(Markets Edition) Who's to blame for all of this recent financial turbulence? Some are pointing fingers at the VIX Index, which measures volatility. We'll look at some of the frustration directed toward it. Afterwards, we'll discuss the success of Tesla's ambitious Falcon Heavy launch, and some of the competition Elon Musk will have to face.
(U.S. Edition) With the market fluctuations we've been seeing this past week, does this bode badly for business decisions like hiring? While no one really knows, many analysts agree that economic fundamentals haven't really been driving this volatility. We'll break down some of the underlying causes. Afterwards, we'll discuss why traders are actually fans of all these swings, and then look at why safe-haven currencies might not be the safe haven they used to be for investors at a time like this.
(Global Edition) From the BBC World Service … Four months after elections, Germany’s two biggest political parties have finally made a deal to form a coalition government. What will it mean for long time Chancellor Angela Merkel? Then, there are calmer waters in the global stock market after a turbulent few days – but will more volatility resurface later this year as central banks continue to move to more normal monetary policy? Afterwards, Stockholm, Sweden, is poised to implement a ban on racist or sexist advertising in public spaces. But the plans, set for a final approval vote next month, have already caused a stir among advertisers.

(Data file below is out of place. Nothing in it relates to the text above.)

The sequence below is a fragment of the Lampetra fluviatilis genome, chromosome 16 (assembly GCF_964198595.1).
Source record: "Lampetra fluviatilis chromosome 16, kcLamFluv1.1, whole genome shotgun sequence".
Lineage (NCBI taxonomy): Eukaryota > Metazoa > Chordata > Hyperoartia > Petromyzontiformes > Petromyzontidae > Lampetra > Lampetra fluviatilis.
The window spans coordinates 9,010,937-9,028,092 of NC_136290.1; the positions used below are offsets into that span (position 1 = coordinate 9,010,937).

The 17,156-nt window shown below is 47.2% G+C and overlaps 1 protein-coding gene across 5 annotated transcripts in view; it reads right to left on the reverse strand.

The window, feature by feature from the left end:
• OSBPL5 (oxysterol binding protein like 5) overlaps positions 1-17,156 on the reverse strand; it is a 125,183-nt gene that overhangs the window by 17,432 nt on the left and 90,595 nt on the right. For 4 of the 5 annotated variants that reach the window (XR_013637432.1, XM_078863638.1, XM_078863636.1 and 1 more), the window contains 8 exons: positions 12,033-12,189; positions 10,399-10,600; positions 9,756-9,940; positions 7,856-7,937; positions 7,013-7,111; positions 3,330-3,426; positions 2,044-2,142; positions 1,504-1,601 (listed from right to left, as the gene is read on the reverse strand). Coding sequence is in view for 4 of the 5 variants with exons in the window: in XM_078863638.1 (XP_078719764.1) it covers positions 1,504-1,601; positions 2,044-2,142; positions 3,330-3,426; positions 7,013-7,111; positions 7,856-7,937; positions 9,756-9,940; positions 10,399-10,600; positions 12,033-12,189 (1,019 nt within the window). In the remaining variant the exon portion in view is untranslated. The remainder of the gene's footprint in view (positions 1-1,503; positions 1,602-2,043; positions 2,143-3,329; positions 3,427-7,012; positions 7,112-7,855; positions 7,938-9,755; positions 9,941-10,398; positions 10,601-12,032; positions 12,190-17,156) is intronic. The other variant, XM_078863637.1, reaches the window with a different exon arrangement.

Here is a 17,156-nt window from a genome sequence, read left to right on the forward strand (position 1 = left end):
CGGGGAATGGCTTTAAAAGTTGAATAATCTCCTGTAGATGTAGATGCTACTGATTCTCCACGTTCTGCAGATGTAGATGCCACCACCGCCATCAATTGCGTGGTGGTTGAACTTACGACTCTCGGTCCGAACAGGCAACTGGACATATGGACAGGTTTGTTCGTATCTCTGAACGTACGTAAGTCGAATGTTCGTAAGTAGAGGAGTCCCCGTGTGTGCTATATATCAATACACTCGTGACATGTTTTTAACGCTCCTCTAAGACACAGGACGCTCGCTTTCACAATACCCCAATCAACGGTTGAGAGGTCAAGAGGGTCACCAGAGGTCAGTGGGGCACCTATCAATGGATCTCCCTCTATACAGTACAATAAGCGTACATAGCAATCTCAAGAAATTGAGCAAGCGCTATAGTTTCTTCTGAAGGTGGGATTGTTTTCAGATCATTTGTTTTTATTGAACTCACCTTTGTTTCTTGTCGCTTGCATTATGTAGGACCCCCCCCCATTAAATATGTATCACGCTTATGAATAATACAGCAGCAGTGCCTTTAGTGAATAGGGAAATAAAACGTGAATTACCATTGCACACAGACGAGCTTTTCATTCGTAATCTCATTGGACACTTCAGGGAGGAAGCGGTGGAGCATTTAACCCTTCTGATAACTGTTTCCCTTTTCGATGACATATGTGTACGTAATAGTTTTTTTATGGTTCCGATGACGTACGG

(Markets Edition) Stock market volatility has been extreme this morning, with the Dow seeing a rebound that followed a dip at the open of trading. And with global stock market indicators also down, we'll talk to market experts about the causes of this and why we shouldn't worry. Plus: A look at General Motors' push to enter the driverless car market.
(U.S. Edition) The Dow dropped almost 1,200 points yesterday in a record plunge. But no need to panic yet. We'll look at what may have triggered the sell-off. Afterwards, we'll talk to Marketplace economics correspondent Chris Farrell about why some people are actually relieved that the market took that huge plunge, and then we'll discuss how markets in Asia are faring, following volatility in the U.S.
(Global Edition) As losses in global stock markets continue in Asia and Europe, we explain why many investors are calling the downdraft a “healthy pause.” Then, Chile has been given the largest donation of private land to any government in the South American region, which will be used to create five new national parks. But will it help the government’s determination to promote tourism?